Video Tutorial Relative Atomic Mass
Quick Notes Relative Atomic Mass
- Relative atomic masses (Ar) are used to compare the masses of all elements on the periodic table.
- Relative atomic mass (Ar) is the weighted average mass of one atom of each element – compared to 1/12 the mass of one atom of carbon-12.
- one carbon-12 atom has six protons and six neutrons
- relative mass of one proton is one
- relative mass of one neutron is one
- relative mass of one atom of carbon-12 is twelve
- The mass of an atom is determined by the number of protons and neutrons it has.
- Protons and neutrons have (virtually) the same mass.
- The actual mass of protons and neutrons are too small to use when describing the mass of an atom, instead both particles are assigned a relative mass of one.
- Relative atomic mass is a weighted average that accounts for the abundance of each naturally occurring isotope of that element.
- Molar mass is the mass (g) of one mole’s worth of something (g mol-1).
Full Notes Relative Atomic Mass
The mass of an atom is determined by the number of protons and neutrons it has. As atoms of different elements have different numbers of protons and neutrons, they have different masses.
NOTE – for simplification purposes we are ignoring isotopic masses here, these will be addressed later.
Atoms are very small, meaning their masses are also very small. Protons and neutrons have masses of approximately 1.67 x 10-27 kg. That’s 0.00000000000000000000000000167 kg!
Using such small values for mass isn’t very practical. Instead, atoms are given ‘relative’ masses. Relative means ‘compared to something else’.
The ‘thing’ we compare the mass of an atom to is an atom of carbon-12. This makes carbon-12 the ‘standard’ for relative mass. Why carbon-12 is used is outlined at the bottom of this page.
Carbon-12 contains six protons and six neutrons, meaning one atom of carbon-12 has x 12 the mass of one proton or neutron. In other words, the mass of one proton or neutron is 1/12 the mass of an atom of carbon-12.
The problem is ‘1/12’ isn’t an easy number or value to work with! To make things easier, we consider a proton and a neutron to each have an atomic mass unit of 1. Atomic mass unit (amu) is the unit used for finding relative atomic mass.
This means a carbon-12 atom would have an atomic mass of 12 amus because it contains six protons (each 1 amu) and six neutrons (each 1 amu).
So, an atom of hydrogen (which contains only one proton and no neutrons in the nucleus) would have an atomic mass of 1.
It is very important to understand that an atomic mass unit of 1 is not an actual mass, just a number that gives a ‘point of comparison’ for masses. The idea being that the masses of each element in the periodic table can be compared to one another.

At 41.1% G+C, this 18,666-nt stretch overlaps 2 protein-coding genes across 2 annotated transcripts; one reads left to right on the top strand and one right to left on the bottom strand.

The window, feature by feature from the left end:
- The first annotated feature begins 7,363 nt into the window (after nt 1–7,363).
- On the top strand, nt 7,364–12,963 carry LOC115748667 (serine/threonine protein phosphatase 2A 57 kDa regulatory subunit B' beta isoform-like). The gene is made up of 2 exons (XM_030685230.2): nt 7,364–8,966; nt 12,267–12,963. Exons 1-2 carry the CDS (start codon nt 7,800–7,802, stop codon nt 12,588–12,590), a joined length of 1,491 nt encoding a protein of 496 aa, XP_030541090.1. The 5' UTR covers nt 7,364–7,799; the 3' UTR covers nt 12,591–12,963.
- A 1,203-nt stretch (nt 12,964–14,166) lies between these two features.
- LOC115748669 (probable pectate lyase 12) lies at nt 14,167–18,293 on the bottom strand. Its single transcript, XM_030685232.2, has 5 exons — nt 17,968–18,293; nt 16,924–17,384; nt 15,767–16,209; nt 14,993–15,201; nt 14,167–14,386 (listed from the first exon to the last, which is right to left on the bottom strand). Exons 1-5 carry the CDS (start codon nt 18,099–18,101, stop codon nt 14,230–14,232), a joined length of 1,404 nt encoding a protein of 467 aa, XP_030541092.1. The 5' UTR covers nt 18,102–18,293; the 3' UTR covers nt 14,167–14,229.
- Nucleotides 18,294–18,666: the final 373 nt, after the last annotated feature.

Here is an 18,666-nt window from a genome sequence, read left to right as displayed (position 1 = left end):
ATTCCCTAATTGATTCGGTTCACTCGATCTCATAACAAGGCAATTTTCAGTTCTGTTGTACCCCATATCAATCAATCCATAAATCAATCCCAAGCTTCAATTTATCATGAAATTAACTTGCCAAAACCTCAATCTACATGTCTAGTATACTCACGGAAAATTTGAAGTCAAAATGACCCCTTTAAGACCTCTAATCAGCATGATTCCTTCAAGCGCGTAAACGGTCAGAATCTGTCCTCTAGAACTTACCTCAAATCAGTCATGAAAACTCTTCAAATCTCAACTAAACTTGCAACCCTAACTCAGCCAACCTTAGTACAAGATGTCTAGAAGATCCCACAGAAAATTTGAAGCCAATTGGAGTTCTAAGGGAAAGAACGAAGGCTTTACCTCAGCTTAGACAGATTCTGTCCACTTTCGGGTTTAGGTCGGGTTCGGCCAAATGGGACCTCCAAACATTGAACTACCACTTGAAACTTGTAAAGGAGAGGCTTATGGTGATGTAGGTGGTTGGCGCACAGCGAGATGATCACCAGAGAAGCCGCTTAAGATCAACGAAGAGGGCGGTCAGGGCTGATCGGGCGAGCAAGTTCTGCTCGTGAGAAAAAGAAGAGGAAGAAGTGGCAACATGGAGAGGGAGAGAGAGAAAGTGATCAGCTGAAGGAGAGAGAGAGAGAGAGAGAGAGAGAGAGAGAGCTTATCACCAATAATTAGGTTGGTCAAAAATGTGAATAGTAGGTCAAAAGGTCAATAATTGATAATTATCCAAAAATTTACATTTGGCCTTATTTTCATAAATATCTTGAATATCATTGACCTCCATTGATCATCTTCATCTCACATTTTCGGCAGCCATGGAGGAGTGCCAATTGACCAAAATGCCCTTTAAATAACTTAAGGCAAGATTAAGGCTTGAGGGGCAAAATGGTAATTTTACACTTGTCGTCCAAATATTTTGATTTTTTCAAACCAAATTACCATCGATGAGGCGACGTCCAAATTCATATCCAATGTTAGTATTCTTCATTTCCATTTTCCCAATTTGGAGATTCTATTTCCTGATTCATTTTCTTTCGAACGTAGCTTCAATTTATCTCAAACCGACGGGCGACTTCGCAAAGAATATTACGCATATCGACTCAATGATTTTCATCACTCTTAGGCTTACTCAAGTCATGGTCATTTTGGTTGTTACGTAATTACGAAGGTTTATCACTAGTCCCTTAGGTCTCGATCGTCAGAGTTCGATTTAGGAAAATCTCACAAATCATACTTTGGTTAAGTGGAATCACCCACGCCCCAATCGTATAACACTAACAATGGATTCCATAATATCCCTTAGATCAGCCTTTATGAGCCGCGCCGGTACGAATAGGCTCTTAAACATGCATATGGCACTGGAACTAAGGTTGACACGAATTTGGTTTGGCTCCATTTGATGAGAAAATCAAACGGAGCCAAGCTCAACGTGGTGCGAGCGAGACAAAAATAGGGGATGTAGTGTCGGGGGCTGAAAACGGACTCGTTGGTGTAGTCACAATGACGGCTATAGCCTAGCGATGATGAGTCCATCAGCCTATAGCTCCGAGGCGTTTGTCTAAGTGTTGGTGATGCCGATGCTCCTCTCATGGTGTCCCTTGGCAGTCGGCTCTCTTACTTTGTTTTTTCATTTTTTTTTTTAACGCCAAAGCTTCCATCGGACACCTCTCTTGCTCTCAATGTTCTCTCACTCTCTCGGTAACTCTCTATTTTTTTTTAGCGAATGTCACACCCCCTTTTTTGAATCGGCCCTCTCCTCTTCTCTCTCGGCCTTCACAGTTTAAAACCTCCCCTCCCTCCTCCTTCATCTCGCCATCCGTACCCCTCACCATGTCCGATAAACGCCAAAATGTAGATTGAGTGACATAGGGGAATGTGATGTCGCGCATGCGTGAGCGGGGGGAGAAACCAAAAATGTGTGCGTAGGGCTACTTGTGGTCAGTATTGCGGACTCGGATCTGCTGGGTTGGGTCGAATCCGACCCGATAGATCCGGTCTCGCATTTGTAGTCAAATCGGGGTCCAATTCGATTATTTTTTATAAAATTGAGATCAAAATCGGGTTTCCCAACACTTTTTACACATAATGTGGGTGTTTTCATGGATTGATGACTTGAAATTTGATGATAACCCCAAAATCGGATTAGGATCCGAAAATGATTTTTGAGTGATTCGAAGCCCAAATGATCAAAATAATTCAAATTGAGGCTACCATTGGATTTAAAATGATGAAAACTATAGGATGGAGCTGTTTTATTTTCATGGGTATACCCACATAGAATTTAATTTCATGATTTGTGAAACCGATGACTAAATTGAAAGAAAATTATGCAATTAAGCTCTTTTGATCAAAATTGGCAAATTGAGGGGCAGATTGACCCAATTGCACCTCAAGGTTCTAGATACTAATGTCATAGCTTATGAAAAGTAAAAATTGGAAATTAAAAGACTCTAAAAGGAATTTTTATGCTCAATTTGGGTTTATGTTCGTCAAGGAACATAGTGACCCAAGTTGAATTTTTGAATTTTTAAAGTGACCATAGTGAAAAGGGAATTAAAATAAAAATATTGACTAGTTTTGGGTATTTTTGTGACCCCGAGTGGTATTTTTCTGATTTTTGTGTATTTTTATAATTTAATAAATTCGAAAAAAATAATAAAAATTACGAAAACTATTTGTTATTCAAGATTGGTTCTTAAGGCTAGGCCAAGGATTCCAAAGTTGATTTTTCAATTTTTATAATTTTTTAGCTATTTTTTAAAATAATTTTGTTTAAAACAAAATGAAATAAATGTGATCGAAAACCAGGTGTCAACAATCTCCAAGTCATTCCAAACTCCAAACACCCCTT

Of course, if necessary, we can easily convert atomic mass to actual mass by using the actual masses of protons and neutrons.
Using 'Atomic Mass Units' and 'Relative Atomic Mass'
If the amu of each proton and neutron is 1, the mass of an atom can be determined. For example, helium has two neutrons and two protons, giving a mass of 4 amus (an atomic mass of 4). Again, this is compared to carbon-12, which has an atomic mass of 12, so it is referred to as ‘relative’ atomic mass.
What about isotopes?
Many elements have naturally occurring isotopes (atoms of the same element with a different number of neutrons). For this reason, weighted averages have to be used when assigning an element in the periodic table with a relative atomic mass.
So, when determining the relative atomic mass: ‘average’ because all isotopes in a sample must be accounted for; ‘weighted’ because the natural abundances of each isotope (how much of a pure sample of an element contains a particular isotope) must be taken into account.
Linking Moles to Atomic Mass
Remember! A mole just shows how many of something (1 mole = 6.02 x 1023) you have.
One mole of carbon-12 has a mass of 12g. This is a measured value known to be correct from experiments.
The (relative) mass of a proton or a neutron is 1/12 the mass of an atom of carbon-12.
As carbon has an atomic number of six, it must have six protons and six neutrons. Protons and neutrons have virtually the same mass. So, if twelve particles make up one atom of carbon-12, then twelve moles’ worth of particles make up one moles’ worth of carbon-12 atoms.
This means that one mole’s worth of protons has a mass of 1g, and one mole’s worth of neutrons also has a mass of 1g.
To get the mass of one particle (proton or neutron):
12g / 12 moles = 1 g per mole.
This is now the molar mass of a proton or neutron as it is the mass (grams) of one moles’ worth.
Why is carbon used as the standard for relative atomic mass?
It is considered to be a sensible choice as carbon-12 contains six protons and six neutrons. Other naturally occurring isotopes of carbon are also only present in very small amounts – meaning the vast majority of a sample of carbon will contain only carbon-12 atoms.
You may be wondering ‘does it matter which element we use as a standard?’. The truth is no – so long as the same element is used by everybody! In fact, up until the mid 20th century, oxygen was used as the standard for relative atomic mass. The problem was oxygen has isotopes that are more common than the isotopes of carbon and different scientists would use different measured masses of oxygen as the standard, meaning the relative atomic masses calculated were never completely accurate.
For the reasons given above, carbon was decided upon to be the ‘international standard’ for the atomic mass unit (amu).